All women have a sexual harassment story

I had the extreme pleasure of having dinner this past week with over a dozen women in the start-up sector.  90% of the women are the dinner are the female investors who any founder would want to get in front of with hopes that they fund their companies.  Over the years, I am happy to say that many of these women have become my friends.

I knew everyone at the dinner but not everyone knew each other.  So we began the dinner telling our name, where we reside and a personal sexual harassment story.  I wish I could say that not everyone had one but the reality is every single one of us did and then some.

Some of us reflected on what had happened to them and what they would do differently if it happened the next time. That is the key to change.  We can no longer be afraid of speaking out and calling someone out when it happens.  Just like Emma Sulkowicz carried a mattress around Columbia University to directly amplify her voice towards someone who she had accused of sexual harassment, the women at the top of the investment world need to do the same thing.  The women at the top of every field need to do the same thing.  All of these women should be able to stand up and tell their story so that others can feel empowered to tell theirs too.

If women are no longer silent then men will curb their atrocious behavior because they understand that the chances of someone will be vocal is a given.  It is high time we stop pushing this behavior under the rug and publicly point out sexual harassment the moment it happens.  That is the hardest part.  Most flounder, walk out of the room and miss the moment and of course, they do because it is terrible and uncomfortable.  Here are some suggestions.  Muster up the courage to look at them directly and say “I am going to pretend you did not say that” or “Did you just say that to me?” or “You must be kidding me” and then a follow-up with “don’t you ever talk to me like that again or I am going to sue you for sexual harassment and have you fired” and you could throw a few fuck’s in there and definitely say it loudly so someone else hears what just went down.  It is awful and it shouldn’t happen but it does.  The more we push back and speak up, the chances that change will happen are almost guaranteed.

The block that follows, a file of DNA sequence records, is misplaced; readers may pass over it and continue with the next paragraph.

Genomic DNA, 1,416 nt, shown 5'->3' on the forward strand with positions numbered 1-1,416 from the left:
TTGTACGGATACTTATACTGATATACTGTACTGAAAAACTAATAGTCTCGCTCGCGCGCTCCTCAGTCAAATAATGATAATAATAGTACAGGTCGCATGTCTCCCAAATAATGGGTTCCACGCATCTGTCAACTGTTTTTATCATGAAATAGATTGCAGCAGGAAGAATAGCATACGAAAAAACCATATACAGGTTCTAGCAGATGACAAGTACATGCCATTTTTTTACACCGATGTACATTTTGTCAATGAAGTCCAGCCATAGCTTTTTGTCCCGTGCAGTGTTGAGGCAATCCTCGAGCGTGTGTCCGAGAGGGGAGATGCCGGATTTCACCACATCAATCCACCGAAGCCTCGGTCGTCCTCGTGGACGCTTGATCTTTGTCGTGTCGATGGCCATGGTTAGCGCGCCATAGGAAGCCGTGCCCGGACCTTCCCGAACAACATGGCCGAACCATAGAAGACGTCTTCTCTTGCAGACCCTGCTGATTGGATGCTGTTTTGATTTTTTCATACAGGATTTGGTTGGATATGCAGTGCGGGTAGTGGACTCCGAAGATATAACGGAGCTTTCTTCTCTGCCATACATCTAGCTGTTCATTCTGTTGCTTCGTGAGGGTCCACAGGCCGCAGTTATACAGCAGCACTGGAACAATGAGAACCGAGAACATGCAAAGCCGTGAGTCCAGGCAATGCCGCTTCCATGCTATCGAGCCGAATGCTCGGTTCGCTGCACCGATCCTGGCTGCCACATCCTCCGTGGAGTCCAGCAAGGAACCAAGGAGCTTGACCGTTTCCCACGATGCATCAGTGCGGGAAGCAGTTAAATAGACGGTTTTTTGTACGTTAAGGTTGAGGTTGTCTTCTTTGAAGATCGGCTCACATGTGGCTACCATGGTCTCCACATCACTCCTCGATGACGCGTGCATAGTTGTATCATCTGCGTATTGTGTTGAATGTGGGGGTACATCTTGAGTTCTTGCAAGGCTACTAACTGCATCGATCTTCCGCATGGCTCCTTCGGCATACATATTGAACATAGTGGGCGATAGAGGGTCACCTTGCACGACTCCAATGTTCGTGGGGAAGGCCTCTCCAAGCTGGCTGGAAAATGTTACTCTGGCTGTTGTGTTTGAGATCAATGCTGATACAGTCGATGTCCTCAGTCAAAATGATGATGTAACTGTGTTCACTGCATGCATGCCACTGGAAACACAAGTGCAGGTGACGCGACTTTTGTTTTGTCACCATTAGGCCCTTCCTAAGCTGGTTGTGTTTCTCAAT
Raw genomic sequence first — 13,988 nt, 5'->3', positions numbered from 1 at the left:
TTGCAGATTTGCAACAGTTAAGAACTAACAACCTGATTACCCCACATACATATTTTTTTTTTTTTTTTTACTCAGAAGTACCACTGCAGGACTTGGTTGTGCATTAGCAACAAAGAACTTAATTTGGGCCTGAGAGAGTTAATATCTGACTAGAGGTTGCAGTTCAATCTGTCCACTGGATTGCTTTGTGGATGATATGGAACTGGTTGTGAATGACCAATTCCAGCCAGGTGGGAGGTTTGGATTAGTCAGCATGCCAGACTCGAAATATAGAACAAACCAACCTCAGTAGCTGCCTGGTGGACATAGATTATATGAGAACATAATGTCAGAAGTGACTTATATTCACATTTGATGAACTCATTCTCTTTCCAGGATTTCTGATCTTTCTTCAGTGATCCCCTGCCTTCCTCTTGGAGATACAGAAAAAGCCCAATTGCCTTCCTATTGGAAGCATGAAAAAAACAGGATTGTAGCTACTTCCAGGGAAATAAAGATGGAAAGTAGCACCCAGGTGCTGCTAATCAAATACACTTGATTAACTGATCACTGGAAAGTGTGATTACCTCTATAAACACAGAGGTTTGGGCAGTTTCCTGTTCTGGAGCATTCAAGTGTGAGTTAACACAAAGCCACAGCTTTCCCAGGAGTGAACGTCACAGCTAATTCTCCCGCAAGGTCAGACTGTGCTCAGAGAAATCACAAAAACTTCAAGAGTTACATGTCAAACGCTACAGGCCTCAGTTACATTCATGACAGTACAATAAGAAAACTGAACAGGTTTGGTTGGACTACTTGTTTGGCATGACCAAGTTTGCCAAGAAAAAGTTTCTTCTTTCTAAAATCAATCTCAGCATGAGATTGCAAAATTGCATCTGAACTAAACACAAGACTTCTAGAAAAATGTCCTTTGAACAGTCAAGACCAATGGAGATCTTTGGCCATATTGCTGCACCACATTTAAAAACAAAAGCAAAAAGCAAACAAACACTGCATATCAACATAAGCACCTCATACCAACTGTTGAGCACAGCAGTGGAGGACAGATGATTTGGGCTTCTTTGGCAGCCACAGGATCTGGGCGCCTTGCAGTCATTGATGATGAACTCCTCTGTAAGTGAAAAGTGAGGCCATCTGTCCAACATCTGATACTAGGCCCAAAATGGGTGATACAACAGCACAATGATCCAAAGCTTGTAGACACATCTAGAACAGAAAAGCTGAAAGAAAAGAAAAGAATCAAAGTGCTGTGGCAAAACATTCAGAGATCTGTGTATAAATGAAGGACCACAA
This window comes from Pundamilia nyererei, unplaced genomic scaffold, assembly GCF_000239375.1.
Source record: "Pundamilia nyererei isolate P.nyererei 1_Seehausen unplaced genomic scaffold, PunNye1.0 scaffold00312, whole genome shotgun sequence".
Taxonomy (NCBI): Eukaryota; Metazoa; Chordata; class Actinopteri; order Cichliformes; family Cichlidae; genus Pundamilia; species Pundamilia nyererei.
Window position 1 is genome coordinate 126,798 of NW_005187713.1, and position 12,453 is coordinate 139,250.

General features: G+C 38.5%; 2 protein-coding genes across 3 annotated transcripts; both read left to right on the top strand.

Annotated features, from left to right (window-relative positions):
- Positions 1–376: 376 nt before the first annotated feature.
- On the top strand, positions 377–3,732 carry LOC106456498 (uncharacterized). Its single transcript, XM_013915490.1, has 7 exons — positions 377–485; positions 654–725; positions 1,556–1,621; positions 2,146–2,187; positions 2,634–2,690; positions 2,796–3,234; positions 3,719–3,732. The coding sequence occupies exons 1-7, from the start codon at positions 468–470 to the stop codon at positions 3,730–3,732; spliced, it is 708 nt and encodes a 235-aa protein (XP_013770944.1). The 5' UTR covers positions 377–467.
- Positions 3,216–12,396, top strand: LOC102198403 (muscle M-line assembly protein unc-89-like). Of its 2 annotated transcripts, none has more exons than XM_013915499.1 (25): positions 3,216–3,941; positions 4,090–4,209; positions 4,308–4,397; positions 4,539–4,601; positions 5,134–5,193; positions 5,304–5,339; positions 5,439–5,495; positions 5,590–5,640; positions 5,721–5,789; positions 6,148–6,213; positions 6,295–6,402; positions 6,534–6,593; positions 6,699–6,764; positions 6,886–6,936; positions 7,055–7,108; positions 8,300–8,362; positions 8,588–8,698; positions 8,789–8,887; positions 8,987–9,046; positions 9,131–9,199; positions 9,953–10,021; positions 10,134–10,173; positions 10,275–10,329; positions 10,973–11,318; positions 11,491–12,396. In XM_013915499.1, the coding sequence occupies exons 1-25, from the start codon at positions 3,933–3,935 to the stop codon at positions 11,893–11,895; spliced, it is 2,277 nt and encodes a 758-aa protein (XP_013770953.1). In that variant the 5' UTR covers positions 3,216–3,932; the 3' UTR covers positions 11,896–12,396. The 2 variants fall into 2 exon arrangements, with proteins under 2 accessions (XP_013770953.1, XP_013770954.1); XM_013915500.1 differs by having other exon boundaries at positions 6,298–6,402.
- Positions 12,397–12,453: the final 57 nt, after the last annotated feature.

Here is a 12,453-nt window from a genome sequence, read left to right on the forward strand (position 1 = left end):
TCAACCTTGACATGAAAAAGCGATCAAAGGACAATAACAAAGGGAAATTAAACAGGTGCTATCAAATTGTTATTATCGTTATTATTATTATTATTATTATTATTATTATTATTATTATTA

Comments (Archived):

  1. Pranay Srinivasan

    Men also use the dog whistle of #NotAllMen and some point to the 1% of false / fake accusations..Usually its the assholes out there who do that, but I see lots of things changing here.Men should be paranoid in the workplace about even subtle gestures and / or behavior that makes women uncomfortable.Takes a lot of social awareness and self awareness to avoid slipping into subconscious chauvinism / patriarchy.

  2. Kirsten Lambertsen

    Of course, I agree. But I think the tricky part here is that women who feel secure and safe enough to speak up (further along in their careers, having an established reputation, clout, and agency) are less likely to be the target of harassment. Harassers target women who are more likely to be in a weaker position.It may require those ‘safer’ women to actively reach out (like me and you and many commenters here), check in on the women in their universe who are more likely to be targeted, and provide proactive outreach, support and mentoring. Greet new hires (even if not in your team) and say, “Welcome! This is a great place to work. But, if you ever feel uncomfortable, that you’ve been harassed or targeted because of your gender, I want you to know that I’m here for you. I make this offer to all new women in the company. You have my pledge that everything said between us will be confidential until you may decide to take action. My primary concern is your well being.” Something like that.Even thinking about women who are just introverts by nature. They don’t even speak up to ask for the salt, much less to call out a harasser. These people are often overlooked. They need contact from people who will give them the space to communicate in a way that they’re comfortable.